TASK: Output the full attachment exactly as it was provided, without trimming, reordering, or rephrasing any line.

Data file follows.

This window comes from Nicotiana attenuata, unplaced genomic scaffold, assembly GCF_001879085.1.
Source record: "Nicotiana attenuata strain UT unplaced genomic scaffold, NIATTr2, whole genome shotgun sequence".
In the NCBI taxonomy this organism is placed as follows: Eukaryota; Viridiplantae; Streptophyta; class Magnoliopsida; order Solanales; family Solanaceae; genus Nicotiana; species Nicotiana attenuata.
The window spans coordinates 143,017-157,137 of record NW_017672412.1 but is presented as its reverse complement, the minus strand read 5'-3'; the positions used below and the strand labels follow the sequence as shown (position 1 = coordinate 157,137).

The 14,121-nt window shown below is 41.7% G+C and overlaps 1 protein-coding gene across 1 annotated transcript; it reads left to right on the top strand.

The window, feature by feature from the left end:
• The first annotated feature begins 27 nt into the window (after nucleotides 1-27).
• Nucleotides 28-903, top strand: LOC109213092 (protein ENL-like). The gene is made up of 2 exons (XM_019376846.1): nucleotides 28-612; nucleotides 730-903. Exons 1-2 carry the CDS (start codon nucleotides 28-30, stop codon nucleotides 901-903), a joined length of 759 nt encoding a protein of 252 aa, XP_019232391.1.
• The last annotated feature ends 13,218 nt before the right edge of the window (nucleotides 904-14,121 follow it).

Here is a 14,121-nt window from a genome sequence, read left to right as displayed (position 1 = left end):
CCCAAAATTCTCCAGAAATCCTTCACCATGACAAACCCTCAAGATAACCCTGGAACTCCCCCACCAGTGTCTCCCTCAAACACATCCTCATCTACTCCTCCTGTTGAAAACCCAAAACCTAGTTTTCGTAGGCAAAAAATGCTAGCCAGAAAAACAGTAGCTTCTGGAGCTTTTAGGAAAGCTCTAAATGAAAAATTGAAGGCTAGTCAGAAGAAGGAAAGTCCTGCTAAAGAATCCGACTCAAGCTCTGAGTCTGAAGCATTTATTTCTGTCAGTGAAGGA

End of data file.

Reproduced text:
This window comes from Nicotiana attenuata, unplaced genomic scaffold, assembly GCF_001879085.1.
Source record: "Nicotiana attenuata strain UT unplaced genomic scaffold, NIATTr2, whole genome shotgun sequence".
In the NCBI taxonomy this organism is placed as follows: Eukaryota; Viridiplantae; Streptophyta; class Magnoliopsida; order Solanales; family Solanaceae; genus Nicotiana; species Nicotiana attenuata.
The window spans coordinates 143,017-157,137 of record NW_017672412.1 but is presented as its reverse complement, the minus strand read 5'-3'; the positions used below and the strand labels follow the sequence as shown (position 1 = coordinate 157,137).

The 14,121-nt window shown below is 41.7% G+C and overlaps 1 protein-coding gene across 1 annotated transcript; it reads left to right on the top strand.

The window, feature by feature from the left end:
• The first annotated feature begins 27 nt into the window (after nucleotides 1-27).
• Nucleotides 28-903, top strand: LOC109213092 (protein ENL-like). The gene is made up of 2 exons (XM_019376846.1): nucleotides 28-612; nucleotides 730-903. Exons 1-2 carry the CDS (start codon nucleotides 28-30, stop codon nucleotides 901-903), a joined length of 759 nt encoding a protein of 252 aa, XP_019232391.1.
• The last annotated feature ends 13,218 nt before the right edge of the window (nucleotides 904-14,121 follow it).

Here is a 14,121-nt window from a genome sequence, read left to right as displayed (position 1 = left end):
CCCAAAATTCTCCAGAAATCCTTCACCATGACAAACCCTCAAGATAACCCTGGAACTCCCCCACCAGTGTCTCCCTCAAACACATCCTCATCTACTCCTCCTGTTGAAAACCCAAAACCTAGTTTTCGTAGGCAAAAAATGCTAGCCAGAAAAACAGTAGCTTCTGGAGCTTTTAGGAAAGCTCTAAATGAAAAATTGAAGGCTAGTCAGAAGAAGGAAAGTCCTGCTAAAGAATCCGACTCAAGCTCTGAGTCTGAAGCATTTATTTCTGTCAGTGAAGGA